Guest post by Steve Wilson, Osborne Clarke
One of the clearest trends in recent years is that overseas expansion is becoming a consideration for every business almost from the point of start-up onwards. It used to be the case that you wouldn’t need to worry about overseas operations until you had a minimum of 3 rounds of funding under your belt, but those days are gone. The internet is truly viral and the result of that is that anyone anywhere can access your website and buy your goods or services. Unless you pro-actively restrict access to US residents only (or in certain countries, the government will kindly put the restrictions in place for you!), you are likely to receive interest, orders and even complaints from customers located outside the United States.
If your business is focused on B2B transactions, then you face fewer issues than if your customers are consumers. Corporate customers will often be willing to trade on your terms of service, deal with the import and trade regulations and comply with the local tax themselves. They will however, also insist that products delivered comply with local safety standards, include adequate labeling and packaging and are fit for them to onward sell. Care must be taken on the contractual arrangements entered into with resellers, to avoid claims that they are employees or protected by other laws (in Europe, commercial agents have rights to compensation on termination).
If your business deals with consumers, then the level of compliance increases significantly. In Europe, each country has its own laws, language, currency, taxes and culture: all of these combine to create numerous hurdles which most start-ups are neither equipped nor interested in dealing with. As a result pragmatic approaches need to be taken to reduce risk, whilst while servicing customers and attempting to grow markets overseas. Many tech companies approach these barriers by looking to comply across regions, rather than countries. Although Whilst it’s not perfect, it does allow an element of compliance, recognizes that certain steps needs to be taken to protect consumer rights and provides a first line of defense if a serious complaint is made or action by an overseas regulator is taken.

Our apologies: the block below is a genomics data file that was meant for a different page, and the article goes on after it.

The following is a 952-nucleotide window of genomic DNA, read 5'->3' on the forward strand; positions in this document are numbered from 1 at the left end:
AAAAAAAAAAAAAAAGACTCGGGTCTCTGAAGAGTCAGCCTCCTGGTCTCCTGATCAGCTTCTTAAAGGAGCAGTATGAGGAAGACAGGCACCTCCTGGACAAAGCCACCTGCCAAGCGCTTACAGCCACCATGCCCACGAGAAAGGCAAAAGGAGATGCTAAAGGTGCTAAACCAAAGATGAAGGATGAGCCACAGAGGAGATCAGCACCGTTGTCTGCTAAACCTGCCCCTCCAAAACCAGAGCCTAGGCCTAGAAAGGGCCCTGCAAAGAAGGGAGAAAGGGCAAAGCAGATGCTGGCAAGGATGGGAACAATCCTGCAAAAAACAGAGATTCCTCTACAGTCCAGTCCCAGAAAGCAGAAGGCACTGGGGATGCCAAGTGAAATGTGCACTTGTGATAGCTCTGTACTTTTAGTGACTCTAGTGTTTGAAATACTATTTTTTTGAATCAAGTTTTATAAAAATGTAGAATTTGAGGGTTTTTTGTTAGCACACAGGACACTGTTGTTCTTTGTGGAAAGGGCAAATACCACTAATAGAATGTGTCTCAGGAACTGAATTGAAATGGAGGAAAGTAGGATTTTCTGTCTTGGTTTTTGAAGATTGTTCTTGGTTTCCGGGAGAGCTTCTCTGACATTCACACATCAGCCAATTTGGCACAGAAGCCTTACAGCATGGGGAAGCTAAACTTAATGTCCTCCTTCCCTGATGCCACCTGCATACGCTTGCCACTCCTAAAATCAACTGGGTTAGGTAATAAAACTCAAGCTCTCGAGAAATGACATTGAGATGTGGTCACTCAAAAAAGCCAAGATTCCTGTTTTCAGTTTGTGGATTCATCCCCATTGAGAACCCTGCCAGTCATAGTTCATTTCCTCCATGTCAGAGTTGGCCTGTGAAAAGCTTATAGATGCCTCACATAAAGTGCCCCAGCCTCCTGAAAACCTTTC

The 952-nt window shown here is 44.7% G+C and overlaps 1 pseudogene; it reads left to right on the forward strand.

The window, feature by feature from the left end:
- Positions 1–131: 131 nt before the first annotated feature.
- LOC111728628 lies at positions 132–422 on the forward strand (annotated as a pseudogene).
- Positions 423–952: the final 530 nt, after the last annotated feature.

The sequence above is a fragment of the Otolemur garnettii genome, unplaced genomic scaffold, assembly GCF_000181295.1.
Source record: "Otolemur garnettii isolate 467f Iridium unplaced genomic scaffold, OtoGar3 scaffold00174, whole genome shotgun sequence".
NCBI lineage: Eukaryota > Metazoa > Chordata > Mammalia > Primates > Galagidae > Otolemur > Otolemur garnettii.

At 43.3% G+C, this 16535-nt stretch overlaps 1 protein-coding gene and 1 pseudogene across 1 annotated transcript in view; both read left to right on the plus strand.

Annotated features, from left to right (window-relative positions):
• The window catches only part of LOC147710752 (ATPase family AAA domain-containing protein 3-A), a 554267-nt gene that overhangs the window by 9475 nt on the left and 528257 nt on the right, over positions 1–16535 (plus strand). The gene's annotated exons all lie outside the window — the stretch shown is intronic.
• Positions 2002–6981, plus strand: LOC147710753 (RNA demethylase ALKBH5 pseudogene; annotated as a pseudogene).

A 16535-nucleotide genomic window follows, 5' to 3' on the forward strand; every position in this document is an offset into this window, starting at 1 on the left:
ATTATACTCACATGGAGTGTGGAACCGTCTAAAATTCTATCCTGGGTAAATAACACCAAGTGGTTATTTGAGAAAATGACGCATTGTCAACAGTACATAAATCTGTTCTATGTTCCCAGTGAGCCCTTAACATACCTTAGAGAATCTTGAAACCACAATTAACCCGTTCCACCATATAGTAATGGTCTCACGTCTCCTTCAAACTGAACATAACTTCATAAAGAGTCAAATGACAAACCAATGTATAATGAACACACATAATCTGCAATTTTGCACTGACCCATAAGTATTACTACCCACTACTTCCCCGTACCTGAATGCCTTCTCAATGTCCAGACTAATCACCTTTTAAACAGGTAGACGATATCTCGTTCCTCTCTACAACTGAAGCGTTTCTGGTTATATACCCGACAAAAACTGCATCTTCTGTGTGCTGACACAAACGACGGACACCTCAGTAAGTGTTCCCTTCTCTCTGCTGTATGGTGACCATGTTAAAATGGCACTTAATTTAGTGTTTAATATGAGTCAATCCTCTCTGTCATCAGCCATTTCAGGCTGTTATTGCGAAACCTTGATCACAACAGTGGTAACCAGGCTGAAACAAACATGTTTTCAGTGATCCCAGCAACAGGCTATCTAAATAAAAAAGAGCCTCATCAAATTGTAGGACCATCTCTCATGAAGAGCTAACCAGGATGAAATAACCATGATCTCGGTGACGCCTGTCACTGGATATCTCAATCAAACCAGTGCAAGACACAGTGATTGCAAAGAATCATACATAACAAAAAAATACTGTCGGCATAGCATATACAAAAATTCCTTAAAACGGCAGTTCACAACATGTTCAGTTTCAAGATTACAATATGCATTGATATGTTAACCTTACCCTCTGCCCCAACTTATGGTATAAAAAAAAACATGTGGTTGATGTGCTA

To this point, it’s been assumed that there is no physical presence in-country. As soon as an employee is engaged, a number of additional filings, registrations and steps need to be taken. One of the most basic errors that companies make taken when expanding overseas is to assume that doing business must follow the same approach as at home. This could not be further from the truth. Not only does the concept of employment-at-will not exist in Europe, but employees have numerous rights and are well known for using them. Incentivizing employees in the US through the issue of stock options is often vital in the war on talent: in certain overseas countries, it is neither expected nor advisable. Tax rules can often make cash bonuses a better (and simpler) alternative or sometimes, with some basic amendments you can amend your US stock plan to be tax-efficient for overseas employees.
Setting up overseas subsidiaries is often advisable and needs adequate preparation on what entity to use, how long it will take and how much it will cost. Each country has different filing requirements, many of which are the responsibility of the local directors. Sometimes, the Board can be made up of parent company officers and other times a local resident must be on the Board or appointed to a particular position.
Not surprisingly, covering such a wide topic in a single blog is impossible. However, hopefully the above illustrates the need to prepare, take proper advice and consider what approach you want to take to overseas sales. There are lots of pitfalls for the unwary, but there are also lots of resources to help guide you through unfamiliar territories. The world really is getting smaller, so it’s worth recognizing that from the word go!